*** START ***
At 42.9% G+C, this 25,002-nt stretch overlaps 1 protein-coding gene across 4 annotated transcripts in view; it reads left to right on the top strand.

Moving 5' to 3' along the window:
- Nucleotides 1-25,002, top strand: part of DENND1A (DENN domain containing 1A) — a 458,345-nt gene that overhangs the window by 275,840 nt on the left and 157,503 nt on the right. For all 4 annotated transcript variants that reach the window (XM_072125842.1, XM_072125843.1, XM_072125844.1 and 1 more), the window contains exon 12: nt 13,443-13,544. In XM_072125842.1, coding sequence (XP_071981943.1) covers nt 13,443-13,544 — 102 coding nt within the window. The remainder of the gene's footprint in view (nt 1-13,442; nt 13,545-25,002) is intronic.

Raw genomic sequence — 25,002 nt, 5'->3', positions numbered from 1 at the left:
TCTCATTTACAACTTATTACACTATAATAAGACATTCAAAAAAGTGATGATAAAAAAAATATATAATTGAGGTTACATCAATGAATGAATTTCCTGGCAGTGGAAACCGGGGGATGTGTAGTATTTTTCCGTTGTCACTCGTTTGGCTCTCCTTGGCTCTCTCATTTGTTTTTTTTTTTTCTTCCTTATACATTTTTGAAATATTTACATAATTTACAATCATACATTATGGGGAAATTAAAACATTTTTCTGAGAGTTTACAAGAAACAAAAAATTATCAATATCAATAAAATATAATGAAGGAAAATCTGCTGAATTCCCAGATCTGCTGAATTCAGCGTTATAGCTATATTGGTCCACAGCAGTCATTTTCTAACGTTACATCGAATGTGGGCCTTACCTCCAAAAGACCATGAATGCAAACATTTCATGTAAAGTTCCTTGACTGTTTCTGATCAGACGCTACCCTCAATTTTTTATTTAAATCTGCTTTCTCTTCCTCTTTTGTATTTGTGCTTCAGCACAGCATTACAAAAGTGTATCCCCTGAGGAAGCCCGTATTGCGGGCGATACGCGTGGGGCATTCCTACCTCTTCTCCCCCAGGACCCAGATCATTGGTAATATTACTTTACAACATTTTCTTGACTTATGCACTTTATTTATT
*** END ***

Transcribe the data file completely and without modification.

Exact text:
At 42.9% G+C, this 25,002-nt stretch overlaps 1 protein-coding gene across 4 annotated transcripts in view; it reads left to right on the top strand.

Moving 5' to 3' along the window:
- Nucleotides 1-25,002, top strand: part of DENND1A (DENN domain containing 1A) — a 458,345-nt gene that overhangs the window by 275,840 nt on the left and 157,503 nt on the right. For all 4 annotated transcript variants that reach the window (XM_072125842.1, XM_072125843.1, XM_072125844.1 and 1 more), the window contains exon 12: nt 13,443-13,544. In XM_072125842.1, coding sequence (XP_071981943.1) covers nt 13,443-13,544 — 102 coding nt within the window. The remainder of the gene's footprint in view (nt 1-13,442; nt 13,545-25,002) is intronic.

Raw genomic sequence — 25,002 nt, 5'->3', positions numbered from 1 at the left:
TCTCATTTACAACTTATTACACTATAATAAGACATTCAAAAAAGTGATGATAAAAAAAATATATAATTGAGGTTACATCAATGAATGAATTTCCTGGCAGTGGAAACCGGGGGATGTGTAGTATTTTTCCGTTGTCACTCGTTTGGCTCTCCTTGGCTCTCTCATTTGTTTTTTTTTTTTCTTCCTTATACATTTTTGAAATATTTACATAATTTACAATCATACATTATGGGGAAATTAAAACATTTTTCTGAGAGTTTACAAGAAACAAAAAATTATCAATATCAATAAAATATAATGAAGGAAAATCTGCTGAATTCCCAGATCTGCTGAATTCAGCGTTATAGCTATATTGGTCCACAGCAGTCATTTTCTAACGTTACATCGAATGTGGGCCTTACCTCCAAAAGACCATGAATGCAAACATTTCATGTAAAGTTCCTTGACTGTTTCTGATCAGACGCTACCCTCAATTTTTTATTTAAATCTGCTTTCTCTTCCTCTTTTGTATTTGTGCTTCAGCACAGCATTACAAAAGTGTATCCCCTGAGGAAGCCCGTATTGCGGGCGATACGCGTGGGGCATTCCTACCTCTTCTCCCCCAGGACCCAGATCATTGGTAATATTACTTTACAACATTTTCTTGACTTATGCACTTTATTTATT